There were a lot of great SMW events all around NYC last week, including an awesome DigitalFlash panel at Grind on Thursday.
At the Digital Flash event I had the pleasure of speaking with one of the panelists, Tom Chernaik, CEO of CMP.LY. Among other things, he told me to watch last week's inredible Frontline episode all about Social Media :
The episode gave an in-depth and insightful view of the way social media pervades the lives of young people. It also perfectly illustrates just how powerful (and lucrative) a tool social media can be for savvy brands. Some thoughts:
- I was intrigued by the scenes with teenagers sitting around a table, all on tablets, laptops and phones, talking and laughing with each other in realspace as they liked and commented online. These are powerful tools--they open up new possibilities and fundamentally change how we interact.
- Frontline added a sinister tone to the product spots in music videos made by The Audience, and generally seemed uncomfortable with how brands inserted themselves into culture. Yet I don't see a big difference between brand sponsorship of music or video and the patronage of rich nobles and merchants of artists in the past. You could argue that it's "distasteful" compared to "pure" art, but the fact that it is giving young artists a chance to perform their craft is certainly a worthwhile benefit.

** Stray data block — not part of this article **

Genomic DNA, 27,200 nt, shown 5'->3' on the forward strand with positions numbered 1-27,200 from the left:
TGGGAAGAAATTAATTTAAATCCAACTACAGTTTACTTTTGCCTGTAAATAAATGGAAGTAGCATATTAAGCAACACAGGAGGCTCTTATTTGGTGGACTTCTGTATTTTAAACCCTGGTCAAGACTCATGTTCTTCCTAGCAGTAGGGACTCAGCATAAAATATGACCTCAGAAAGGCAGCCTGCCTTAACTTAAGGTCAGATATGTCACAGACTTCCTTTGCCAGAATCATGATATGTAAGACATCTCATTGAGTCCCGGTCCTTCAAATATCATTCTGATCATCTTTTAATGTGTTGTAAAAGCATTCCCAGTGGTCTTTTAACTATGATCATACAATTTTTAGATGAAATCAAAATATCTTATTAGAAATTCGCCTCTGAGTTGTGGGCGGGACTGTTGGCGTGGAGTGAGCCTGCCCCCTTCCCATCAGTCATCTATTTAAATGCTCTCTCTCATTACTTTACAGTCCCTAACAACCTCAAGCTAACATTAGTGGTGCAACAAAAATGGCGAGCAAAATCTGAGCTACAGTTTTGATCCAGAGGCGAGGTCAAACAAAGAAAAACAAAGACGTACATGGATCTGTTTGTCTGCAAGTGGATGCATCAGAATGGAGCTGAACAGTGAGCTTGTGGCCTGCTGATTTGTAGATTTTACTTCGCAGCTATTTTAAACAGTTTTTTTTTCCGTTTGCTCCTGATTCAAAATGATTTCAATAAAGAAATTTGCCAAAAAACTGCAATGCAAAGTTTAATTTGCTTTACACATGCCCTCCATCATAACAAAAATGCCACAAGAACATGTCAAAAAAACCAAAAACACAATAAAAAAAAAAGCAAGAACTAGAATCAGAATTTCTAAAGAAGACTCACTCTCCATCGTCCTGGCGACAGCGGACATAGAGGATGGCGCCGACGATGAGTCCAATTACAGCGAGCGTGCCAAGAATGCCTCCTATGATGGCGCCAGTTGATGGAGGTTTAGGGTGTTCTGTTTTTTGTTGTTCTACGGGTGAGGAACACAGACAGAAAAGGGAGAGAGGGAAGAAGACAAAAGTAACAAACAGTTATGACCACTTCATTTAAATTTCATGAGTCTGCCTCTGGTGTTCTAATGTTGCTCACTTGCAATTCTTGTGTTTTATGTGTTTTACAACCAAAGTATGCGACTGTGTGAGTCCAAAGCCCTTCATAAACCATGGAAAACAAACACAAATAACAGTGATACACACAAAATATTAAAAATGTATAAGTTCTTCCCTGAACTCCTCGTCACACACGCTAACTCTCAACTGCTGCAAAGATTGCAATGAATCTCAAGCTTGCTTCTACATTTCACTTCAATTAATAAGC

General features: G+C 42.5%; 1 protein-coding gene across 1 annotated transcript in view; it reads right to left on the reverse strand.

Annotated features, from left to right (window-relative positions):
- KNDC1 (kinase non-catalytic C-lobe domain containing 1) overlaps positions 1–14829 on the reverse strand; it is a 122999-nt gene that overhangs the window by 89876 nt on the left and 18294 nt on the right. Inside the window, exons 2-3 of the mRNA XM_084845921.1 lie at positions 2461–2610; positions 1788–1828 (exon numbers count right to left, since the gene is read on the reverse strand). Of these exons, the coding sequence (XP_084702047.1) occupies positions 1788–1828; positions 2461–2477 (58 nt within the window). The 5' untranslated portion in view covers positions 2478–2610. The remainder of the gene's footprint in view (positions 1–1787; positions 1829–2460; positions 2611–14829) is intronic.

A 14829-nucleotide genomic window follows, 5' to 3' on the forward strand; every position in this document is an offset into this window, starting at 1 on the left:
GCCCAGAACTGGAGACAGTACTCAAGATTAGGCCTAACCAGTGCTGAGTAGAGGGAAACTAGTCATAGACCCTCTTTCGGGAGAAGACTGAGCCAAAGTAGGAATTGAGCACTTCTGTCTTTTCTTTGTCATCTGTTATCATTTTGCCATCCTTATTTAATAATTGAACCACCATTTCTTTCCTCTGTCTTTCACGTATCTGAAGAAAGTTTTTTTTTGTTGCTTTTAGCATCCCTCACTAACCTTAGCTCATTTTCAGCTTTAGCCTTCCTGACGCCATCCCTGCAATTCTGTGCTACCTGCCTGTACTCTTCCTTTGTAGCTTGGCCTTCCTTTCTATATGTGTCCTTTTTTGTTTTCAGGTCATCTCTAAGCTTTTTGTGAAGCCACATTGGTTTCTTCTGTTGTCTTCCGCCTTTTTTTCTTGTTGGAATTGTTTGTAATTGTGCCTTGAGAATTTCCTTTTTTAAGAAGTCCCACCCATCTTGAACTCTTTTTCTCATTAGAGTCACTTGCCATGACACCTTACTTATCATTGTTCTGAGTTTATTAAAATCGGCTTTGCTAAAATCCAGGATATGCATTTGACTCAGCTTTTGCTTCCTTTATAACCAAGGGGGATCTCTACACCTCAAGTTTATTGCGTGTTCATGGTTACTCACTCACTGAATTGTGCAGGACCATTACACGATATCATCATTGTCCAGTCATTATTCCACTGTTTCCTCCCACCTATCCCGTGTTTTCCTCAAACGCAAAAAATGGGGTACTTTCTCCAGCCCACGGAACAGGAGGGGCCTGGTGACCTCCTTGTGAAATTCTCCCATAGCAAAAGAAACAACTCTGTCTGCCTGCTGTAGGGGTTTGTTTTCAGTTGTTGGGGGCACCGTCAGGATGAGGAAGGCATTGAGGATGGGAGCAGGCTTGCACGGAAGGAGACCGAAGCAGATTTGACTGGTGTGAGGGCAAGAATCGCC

- One the other hand, I fear we may lose some small slice of humanity as we edge ever closer into an amalgamation of marketing statistics. We're just reaching the tipping point of social media's potential to radically change how we relate to brands and to each other. There are right ways and wrong ways to go forward. At the very least, transparency, clarity, and consent mechanisms are the key. We need strong standards, including, at a minimum:
- Comprehensive privacy policies that are actually enforced*
- Opt-in procedures for sharing of all types of data (with a bonus added for granularity of opt-ins)
- I'd like to see more on the effects of social media on young people. They can't all win the popularity contest. I worry about what happens if some kids don't get enough likes or retweets, and may be excluded from social groups.
* Dr. Benjamin Edelman of the Harvard Business School found in January 2006 that sites with TRUSTe certification were 50% more likely to violate privacy policies than uncertified sites. (Source: Wikipedia)